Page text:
This book’s subtitle ‘Achieve the impossible with the Apollo Mindset’ is its substance.
Apart from finally convincing flat earthers that a moon or two exists out there, Wiseman writes astronautical examples of how we could weave our lives – in other words, an allegory.
He concentrates on the Apollo series, especially Apollo 8 and Apollo 11, the most successful of USA missions to the moon.
He finds in the astronauts hail from middle class backgrounds, that upbringings in often straitened climates predicate missions in life.
Through the narrative, Wiseman places propitious quotations and has drawn on those involved in the exhaustive quest to conquer space.
What we may conclude as minutiae are serious matters and we are left wondering whether life monitored from Earth can ever be successful on either the moon or Mars.
A Spanish proverb of “tomorrow is the busiest day” of how we should live permeates this work; Wiseman employs other epithets, replete with pithy examples and solid research to back his findings.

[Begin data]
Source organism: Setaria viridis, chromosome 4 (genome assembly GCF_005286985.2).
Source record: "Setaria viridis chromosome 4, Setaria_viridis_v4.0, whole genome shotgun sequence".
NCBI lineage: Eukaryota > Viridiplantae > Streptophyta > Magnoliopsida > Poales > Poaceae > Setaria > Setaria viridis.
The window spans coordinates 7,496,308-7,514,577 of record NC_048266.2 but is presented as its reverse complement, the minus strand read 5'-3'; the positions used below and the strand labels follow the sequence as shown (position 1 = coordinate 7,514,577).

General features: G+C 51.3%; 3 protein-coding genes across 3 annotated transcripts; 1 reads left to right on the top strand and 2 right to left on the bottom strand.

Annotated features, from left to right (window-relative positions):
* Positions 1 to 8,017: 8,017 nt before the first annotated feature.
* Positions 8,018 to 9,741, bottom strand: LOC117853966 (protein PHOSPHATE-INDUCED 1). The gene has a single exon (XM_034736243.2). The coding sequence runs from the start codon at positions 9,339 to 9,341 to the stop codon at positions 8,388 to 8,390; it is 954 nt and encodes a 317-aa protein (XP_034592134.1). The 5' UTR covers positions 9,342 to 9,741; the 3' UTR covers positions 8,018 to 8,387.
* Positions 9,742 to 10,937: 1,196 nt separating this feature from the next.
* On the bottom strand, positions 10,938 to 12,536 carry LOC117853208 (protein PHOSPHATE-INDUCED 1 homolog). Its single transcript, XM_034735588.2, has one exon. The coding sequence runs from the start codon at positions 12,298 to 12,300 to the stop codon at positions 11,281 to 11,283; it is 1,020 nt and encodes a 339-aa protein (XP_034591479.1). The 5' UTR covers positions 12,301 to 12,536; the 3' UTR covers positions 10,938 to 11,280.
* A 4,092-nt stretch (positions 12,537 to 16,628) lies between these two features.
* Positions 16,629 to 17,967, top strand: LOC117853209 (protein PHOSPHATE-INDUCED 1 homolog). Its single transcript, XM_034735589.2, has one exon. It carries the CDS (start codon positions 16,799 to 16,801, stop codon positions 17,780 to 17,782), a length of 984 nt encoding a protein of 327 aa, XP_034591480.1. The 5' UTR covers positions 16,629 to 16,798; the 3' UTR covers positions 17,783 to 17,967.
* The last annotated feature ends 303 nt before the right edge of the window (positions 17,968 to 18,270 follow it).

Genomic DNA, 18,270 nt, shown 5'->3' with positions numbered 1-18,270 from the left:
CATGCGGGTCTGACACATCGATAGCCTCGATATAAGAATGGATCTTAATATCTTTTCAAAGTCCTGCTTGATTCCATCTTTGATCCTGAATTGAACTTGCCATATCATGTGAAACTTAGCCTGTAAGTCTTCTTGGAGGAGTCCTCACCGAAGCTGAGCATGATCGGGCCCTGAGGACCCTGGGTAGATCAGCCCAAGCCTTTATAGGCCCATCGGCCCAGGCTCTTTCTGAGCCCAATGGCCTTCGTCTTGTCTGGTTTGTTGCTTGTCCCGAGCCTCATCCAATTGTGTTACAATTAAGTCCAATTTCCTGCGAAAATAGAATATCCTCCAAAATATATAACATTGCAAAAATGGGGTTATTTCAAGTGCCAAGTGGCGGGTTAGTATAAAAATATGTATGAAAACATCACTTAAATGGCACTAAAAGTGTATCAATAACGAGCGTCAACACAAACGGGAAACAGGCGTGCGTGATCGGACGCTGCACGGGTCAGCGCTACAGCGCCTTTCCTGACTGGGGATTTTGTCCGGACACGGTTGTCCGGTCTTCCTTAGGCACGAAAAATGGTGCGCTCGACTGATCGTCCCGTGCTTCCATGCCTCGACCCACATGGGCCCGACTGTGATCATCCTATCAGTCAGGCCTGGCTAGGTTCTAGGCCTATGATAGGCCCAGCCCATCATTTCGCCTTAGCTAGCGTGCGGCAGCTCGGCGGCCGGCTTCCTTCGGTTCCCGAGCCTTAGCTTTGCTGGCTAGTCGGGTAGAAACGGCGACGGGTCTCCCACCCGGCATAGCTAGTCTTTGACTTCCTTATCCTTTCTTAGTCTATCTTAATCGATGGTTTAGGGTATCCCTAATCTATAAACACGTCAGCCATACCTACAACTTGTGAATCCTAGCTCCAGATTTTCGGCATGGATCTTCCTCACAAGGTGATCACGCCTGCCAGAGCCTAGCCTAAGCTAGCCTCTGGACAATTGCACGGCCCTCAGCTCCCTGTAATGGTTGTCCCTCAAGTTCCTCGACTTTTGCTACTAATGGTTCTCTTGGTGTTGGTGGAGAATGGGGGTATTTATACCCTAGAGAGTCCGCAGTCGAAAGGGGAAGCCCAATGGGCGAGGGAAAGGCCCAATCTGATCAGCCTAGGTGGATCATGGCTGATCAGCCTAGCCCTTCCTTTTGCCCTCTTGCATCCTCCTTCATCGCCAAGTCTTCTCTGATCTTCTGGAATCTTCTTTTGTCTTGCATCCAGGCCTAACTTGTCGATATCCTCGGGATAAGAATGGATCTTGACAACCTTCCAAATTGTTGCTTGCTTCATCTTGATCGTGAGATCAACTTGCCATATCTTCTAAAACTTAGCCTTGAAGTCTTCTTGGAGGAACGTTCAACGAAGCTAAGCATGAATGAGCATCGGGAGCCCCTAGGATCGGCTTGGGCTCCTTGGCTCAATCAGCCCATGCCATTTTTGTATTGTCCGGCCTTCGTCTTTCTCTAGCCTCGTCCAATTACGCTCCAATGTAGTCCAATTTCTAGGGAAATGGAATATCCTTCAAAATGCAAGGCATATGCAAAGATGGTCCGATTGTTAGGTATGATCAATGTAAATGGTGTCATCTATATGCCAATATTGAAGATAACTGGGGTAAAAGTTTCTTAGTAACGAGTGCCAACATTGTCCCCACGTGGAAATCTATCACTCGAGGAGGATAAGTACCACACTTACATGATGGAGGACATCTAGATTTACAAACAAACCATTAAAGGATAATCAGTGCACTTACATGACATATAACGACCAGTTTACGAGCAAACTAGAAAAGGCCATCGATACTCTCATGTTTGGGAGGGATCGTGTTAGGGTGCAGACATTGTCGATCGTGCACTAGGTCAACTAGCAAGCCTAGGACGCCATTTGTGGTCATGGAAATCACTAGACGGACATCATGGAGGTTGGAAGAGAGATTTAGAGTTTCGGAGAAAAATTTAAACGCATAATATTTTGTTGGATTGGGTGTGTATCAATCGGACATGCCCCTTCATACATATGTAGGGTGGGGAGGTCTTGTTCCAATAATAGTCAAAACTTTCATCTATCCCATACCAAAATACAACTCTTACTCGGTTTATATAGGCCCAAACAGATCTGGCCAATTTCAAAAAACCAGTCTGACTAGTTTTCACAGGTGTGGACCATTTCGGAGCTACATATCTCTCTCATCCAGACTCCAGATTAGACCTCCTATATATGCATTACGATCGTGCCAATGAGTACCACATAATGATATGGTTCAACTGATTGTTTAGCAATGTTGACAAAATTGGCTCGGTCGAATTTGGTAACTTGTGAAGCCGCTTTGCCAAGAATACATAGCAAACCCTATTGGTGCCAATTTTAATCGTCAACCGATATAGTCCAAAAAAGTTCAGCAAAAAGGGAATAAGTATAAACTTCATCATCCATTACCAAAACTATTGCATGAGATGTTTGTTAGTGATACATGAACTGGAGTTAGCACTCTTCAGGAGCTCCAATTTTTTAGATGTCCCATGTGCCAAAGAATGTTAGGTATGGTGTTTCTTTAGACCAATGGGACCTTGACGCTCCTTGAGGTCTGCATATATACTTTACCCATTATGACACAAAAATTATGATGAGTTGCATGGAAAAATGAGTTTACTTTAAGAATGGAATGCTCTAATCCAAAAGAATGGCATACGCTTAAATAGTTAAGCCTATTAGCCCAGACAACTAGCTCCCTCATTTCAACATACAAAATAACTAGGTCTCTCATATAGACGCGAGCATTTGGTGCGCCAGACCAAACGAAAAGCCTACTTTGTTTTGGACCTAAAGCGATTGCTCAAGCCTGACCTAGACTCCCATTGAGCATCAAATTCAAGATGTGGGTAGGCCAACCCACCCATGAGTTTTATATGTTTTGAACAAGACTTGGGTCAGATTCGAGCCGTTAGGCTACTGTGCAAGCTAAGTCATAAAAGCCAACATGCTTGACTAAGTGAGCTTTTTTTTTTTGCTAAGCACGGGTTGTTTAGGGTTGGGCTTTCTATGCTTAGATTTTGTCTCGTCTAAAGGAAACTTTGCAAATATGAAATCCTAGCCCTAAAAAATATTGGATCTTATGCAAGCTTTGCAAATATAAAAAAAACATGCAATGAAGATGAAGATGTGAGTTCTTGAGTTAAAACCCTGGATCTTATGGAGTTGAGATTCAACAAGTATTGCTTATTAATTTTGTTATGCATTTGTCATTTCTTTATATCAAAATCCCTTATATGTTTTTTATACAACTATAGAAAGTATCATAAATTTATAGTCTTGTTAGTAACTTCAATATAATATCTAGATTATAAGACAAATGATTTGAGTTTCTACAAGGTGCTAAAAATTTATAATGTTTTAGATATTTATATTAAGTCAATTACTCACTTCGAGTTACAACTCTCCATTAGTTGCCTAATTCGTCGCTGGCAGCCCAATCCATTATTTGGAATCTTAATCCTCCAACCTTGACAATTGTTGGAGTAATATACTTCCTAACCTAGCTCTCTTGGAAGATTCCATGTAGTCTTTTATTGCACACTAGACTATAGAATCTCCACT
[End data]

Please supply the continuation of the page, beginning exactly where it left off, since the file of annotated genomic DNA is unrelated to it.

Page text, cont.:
In all cases, interviews with some of the most powerful minds in outer space projects, Wiseman finds his subjects modest. He starts with JFK’s 1961 aim of landing man on the moon before the end of the 1960s – mission accomplished long after he died.
We meet wonderful characters at ground control, apart from the famous astronauts like Buzz Aldrin (the only astronaut with a doctorate, incidentally), who do the groundwork.
Their calm on a firm footing compared with the imminent dangers in Space was Olympian. An excellent read.
Shoot For The Moon by Richard Wiseman Pbk $00.00
– Phil Campbell (Guest Reviewer).
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